Our goal is to make employees feel that they’re in full control of their career and that Jumpcut will be here to support them no matter what they want to do.

We have a career ladder that allows people to constantly move up in responsibility. 


How is learning and development baked into the way Jumpcut runs?

We have a career ladder that allows people to constantly move up in responsibility. Whether it’s building out a recruiting department from scratch or leading a new team that writes scripts for our courses, we believe that when you give your employees room to grow and invest in their education, they become more productive and more satisfied.

We never want anyone to feel like they’ve stagnated here. If they have, we’re doing something wrong.


Why is professional development important in tech specifically?

We’re in an extremely fast-growing industry, and if we want to keep up our company’s growth rate, we need to make the same investment in our employees. At the end of the day, we’re a content company — we produce cinematic videos that people binge watch — even though we’re teaching something. Our future success depends entirely on the creativity and ability of our employees, and the only way we can become a billion dollar business is to make sure we’re completely invested in their growth.


Los Angeles based Kensho on how they invest in employees
photo via kensho

Kensho is about as academic as tech companies come. The AI and machine learning company was founded in Harvard Square and boasts an impressive roster of Ph.Ds and postdocs with ties to some of the nation’s most hallowed halls of higher learning.

We share this all to say: It’s no surprise that learning and development are a big deal at Kensho. We talked to the company’s HR team about their TedTalk-style Lightning Talks, employee-driven learning initiatives and the skill-focused world of tech today.  


How does Kensho invest in employees?

Kenshins are learning-motivated and believe in self improvement. To help our team learn and grow, we host a number of regular events to encourage learning and development. Every event is different. MyStory, for example, is an event where employees get together to share about themselves and their lives — everything from baby photos to jokes and family stories. 

We also host an event we call Senior Engineers Talks, where engineering team leads are invited to give technical presentations to Kensho employees about their team’s history, current projects and future goals. Every Tuesday we run Tuesday Tutors, a series of presentations organized and run by employees. Educational videos are streamed during lunchtime, and the topics range from Redis to a history of programming languages.

Our last big learning and development programs is Lightning Talks, where employees give five minute talks on a non-technical subject. Past talks include: Clausal Induction: sanskrit grammar, why I started writing with way too many clauses, and my love-hate relationship with the comma splice; Fly Fishing; and What Makes a Barbershop Quartet Good.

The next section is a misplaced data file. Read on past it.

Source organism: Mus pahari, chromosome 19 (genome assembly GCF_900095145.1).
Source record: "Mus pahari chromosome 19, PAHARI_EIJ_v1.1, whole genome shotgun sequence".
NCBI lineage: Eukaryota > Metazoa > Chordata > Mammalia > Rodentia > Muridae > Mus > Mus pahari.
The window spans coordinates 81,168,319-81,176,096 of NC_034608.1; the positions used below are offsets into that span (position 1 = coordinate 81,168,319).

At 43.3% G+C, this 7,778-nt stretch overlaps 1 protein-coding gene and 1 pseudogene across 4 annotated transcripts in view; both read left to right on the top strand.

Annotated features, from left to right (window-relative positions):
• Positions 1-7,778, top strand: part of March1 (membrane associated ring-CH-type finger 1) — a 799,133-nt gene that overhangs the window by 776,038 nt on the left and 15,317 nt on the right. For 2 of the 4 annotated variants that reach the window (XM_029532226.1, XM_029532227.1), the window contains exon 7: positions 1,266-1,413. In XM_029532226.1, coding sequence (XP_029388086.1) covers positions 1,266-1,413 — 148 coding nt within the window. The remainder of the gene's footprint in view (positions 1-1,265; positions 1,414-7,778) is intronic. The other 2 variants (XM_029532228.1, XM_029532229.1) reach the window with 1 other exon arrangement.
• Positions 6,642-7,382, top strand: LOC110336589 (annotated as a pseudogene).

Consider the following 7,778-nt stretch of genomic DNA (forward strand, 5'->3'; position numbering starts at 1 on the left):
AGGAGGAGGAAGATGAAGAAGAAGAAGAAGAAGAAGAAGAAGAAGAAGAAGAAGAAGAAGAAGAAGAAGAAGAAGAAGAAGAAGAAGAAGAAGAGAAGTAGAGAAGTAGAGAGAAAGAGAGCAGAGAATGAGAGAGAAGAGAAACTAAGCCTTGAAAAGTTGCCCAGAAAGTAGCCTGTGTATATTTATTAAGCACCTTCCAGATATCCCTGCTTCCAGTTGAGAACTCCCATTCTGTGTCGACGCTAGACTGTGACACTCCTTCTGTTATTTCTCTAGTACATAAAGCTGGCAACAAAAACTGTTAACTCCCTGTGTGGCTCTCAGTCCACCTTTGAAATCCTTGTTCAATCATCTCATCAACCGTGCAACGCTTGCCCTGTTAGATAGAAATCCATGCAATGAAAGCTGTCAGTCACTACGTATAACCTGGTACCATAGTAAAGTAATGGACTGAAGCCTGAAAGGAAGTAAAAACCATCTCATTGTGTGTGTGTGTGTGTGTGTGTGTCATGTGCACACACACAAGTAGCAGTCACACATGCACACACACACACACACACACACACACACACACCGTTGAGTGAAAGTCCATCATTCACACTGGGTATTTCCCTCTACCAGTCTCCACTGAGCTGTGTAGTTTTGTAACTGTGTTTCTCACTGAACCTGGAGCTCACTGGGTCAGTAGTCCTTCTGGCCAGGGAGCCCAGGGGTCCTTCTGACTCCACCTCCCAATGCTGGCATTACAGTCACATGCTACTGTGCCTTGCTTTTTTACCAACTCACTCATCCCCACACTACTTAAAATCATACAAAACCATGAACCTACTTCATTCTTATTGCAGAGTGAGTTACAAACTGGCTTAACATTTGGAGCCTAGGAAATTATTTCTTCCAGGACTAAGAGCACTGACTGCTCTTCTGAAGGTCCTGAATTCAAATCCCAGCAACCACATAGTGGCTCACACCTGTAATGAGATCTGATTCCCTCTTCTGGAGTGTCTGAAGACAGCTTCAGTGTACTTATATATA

From Pride events (and exceptionally cool T-shirts) to implicit bias interviewer training, D&I plays an important role at Kensho. 


How is learning and development baked into the way Kensho runs?

One of the most influential employee-run groups at Kensho is the Diversity & Inclusion (D&I) Committee. Founded in 2017, Kensho’s Diversity & Inclusion Committee is an employee-driven team focused on making Kensho a welcoming, affirming workplace. Diverse teams with different perspectives approach problems from new angles and create more innovation.

Outside the office, the committee has sponsored conferences like Grace Hopper and Out 4 Undergrad, and collaborated on events with Girls Who Code. Inside, they’ve hosted speakers and leaders on D&I from other organizations. Not all their events are big: some of their most popular initiatives have included Lightning Talks and the Kensho ‘Day in the Life’ series. From Pride events (and exceptionally cool T-shirts) to implicit bias interviewer training, D&I plays an important role at Kensho.


Why is professional development important in tech specifically?

The short answer is that tech moves really, really fast, and no two roles are quite the same. The algorithms you’re using today might be completely obsolete in a few months. Were you an individual contributor at your last job? Surprise! Now you’re managing a team of eight! What do you mean, Tensorflow updated again and isn’t backward compatible? 

Back in 2009, Netflix came out with its culture deck, which (unfortunately) solidified some ideas that had been kicking around Silicon Valley HR offices for a while. Chief among them was the idea that tech employees should not expect job security, but rather career security. Although most companies have thankfully eased back from that philosophy, the onus is still on tech employees to keep their skill sets sharp to maintain career security.